The thing that pulls me to the RX100 is that I really dont like having to hump stuff around in bags. I love being able to slip in and out of situations and stick the camera back in my pocket.

Share this post


Link to post
Share on other sites

You really need to think about what you want to do with the camera and with your photography. If you want to learn and advance your photography, then you need a system that with interchangeable lenses and all the other things that come with a quality DSLR kit in order to get maximum control. As I pointed out above, the entry level DSLR kits (Nikon and Canon) are incredibly cheap new (even post fall of the £) and offer enormous flexibility in expanding down the line. There is a huge range of quality Nikon and Canon fit lenses available secondhand. I guess they produce these cameras cheap to get newbies into their system. I bought my son a Nikon D3300 about 18 months ago so have first hand knowledge and I can honestly say that is is an amazing camera for the price.

 

On the other hand, if you just want a point and shoot that fits in your pocket and produces images that will pass Alamy QC, then consider the Sonys as people have recommended. However, the camera you currently have (or even a decent phonr camera) will do a similar job for the point and shoot stuff even if not suitable for sale on Alamy.

 

My advice would be to have a really good think about where you want to go with photography and buy accordingly. Forget about selling until you are reasonably accomplished. The joy of learning photography will likely far outweigh the pittance you are likely to earn here.

Edited by MDM
  • Upvote 2

Share this post


Link to post
Share on other sites

Thanks MDM, you make a convincing case for the DSLR route. I started out in my youth with the Canon T90, but had to sell it to pay my student rent. I then bought a Canon Rebel XT ten years later. That died about two years ago.

 

After reading your post I am going to take a look at the Nikon. Other than interchangeable lenses, and I suppose the flash, is there much else in the DLSR that offers more control than something like the RX100? I suppose so. Will keep reading and in the meantime refrain from hitting the Bid button on eBay for the Sony.

Cheers.

  • Upvote 1

Share this post


Link to post
Share on other sites

Or consider an interchangeable lens mirrorless camera with decent EVF?

 

So long as you're not doing sport/action/wildlife photography the focussing accuracy/reliability of mirrorless cameras is superb. The EVF is not as nice as a good DSLR, but the focussing accuracy and lack of vibration all help with Alamy QC. If you're trying to learn then maybe pick one with dials or rings for exposure compensation, shutter speed, aperture etc. to save getting lost in the menu system. I used to have a Canon 550D DSLR system, but ditched it for Lumix G5. Why? The G5 is smaller and lighter with more reliable focussing and I found it gave better image quality using lenses that cost less. £150-£200 will get you a decent secondhand Lumix G5 with lens.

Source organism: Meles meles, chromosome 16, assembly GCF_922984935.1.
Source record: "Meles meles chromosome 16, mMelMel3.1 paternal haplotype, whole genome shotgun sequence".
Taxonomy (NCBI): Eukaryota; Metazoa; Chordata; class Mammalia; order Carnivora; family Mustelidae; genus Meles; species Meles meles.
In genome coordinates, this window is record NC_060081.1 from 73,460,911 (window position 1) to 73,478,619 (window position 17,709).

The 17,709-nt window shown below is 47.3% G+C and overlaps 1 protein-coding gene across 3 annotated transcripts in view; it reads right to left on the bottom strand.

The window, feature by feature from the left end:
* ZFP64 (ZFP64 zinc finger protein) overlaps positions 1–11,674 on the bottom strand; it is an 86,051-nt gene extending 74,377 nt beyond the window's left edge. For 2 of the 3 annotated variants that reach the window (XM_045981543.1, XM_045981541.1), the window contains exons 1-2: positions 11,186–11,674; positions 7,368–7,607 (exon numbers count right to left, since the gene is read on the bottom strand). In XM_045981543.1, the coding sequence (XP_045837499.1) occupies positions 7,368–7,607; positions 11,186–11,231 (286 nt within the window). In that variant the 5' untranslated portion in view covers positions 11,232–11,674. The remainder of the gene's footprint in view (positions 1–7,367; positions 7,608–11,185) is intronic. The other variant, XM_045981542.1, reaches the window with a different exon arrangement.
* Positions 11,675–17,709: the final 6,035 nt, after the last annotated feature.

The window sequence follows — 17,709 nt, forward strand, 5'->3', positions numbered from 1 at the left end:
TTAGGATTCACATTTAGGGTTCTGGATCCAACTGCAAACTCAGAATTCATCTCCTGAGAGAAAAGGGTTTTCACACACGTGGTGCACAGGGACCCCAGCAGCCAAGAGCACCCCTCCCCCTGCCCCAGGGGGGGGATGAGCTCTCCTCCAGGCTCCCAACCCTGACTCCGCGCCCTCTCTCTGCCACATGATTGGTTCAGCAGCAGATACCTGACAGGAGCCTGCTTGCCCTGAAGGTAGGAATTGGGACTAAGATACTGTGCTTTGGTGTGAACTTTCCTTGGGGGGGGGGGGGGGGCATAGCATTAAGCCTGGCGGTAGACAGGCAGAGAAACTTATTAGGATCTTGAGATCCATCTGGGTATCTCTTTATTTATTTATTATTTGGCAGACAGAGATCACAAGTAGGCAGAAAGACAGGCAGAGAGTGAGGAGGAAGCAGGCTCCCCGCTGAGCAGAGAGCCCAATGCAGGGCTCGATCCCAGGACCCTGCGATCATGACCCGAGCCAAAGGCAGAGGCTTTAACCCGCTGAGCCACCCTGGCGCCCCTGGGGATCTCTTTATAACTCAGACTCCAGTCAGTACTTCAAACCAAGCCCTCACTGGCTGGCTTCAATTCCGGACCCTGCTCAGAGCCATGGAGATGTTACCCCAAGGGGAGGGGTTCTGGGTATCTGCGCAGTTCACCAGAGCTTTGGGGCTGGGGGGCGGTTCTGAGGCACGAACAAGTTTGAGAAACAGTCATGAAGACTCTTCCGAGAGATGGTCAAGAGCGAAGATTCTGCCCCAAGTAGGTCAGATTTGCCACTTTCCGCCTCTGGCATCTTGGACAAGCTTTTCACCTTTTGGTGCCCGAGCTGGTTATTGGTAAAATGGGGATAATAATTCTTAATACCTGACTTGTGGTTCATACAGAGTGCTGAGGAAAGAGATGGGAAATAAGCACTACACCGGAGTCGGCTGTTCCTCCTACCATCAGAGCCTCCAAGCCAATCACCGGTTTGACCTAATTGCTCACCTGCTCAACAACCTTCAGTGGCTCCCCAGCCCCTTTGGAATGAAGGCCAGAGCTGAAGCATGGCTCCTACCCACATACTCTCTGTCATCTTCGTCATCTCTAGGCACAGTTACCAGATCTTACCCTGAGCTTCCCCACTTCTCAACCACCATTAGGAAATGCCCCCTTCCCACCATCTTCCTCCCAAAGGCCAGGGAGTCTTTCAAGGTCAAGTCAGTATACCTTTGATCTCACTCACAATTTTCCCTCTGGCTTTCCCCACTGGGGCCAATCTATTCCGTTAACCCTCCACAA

Share this post


Link to post
Share on other sites

Firstly, I would say why buy an older secondhand mirrorless camera when you can buy a brand new lightweight Nikon DSLR with very decent lens for £320?  The new Lumix cameras are way more expensive. You don't know how a 2nd hand camera has been treated and what condition the sensor is in. If you do buy secondhand, buy from a dealer like Wex as Phil mentioned way back in the thread. The only advantage of mirrorless over DSLR really is weight and size but for new kit they are significantly more expensive and they may not be that much smaller than an entry level DSLR.

 

If you go with Nikon, if you do decide to expand, then you have a huge range of new and 2nd hand lenses available, both Nikkor and 3rd party, as well as a vast range of compatible accessories (flashguns, filters and so on) because it is such a mature system. The Nikon DX sensors are larger than the lower end compact system sensors and the Nikon sensors get excellent ratings in test results - check out DxO. The Nikon D3400 (upgrade to the D3300) sensor gets almost the same rating as Canon's 50MP 5DS which is really amazing.

 

These tests are meaningful and well worth reading up before buying. Dynamic range is where Nikon really comes into its own in comparison to similar specs cameras by Canon. Dynamic range is so important and those little Sony RX100s are way down in comparison to the entry level Nikons, not surprisingly as dynamic range is closely related to sensor size all else being equal.

 

But again it all depends on what you want from your photography. If you want to really keep your options wide open, then I do advise an entry level DSLR alongside your existing Canon or a smartphone for snapping.

 

EDIT: Just to add. I'm sure the RX100s are amazing cameras and I wouldn't mind having one sometime. They are amazingly tiny and very suitable for good quality street photography and other situations where one wants a camera that fits in a pocket. But I don't think they are the right camera for somebody wanting to get seriously into photography if that is going to be their only camera.

Edited by MDM

Share this post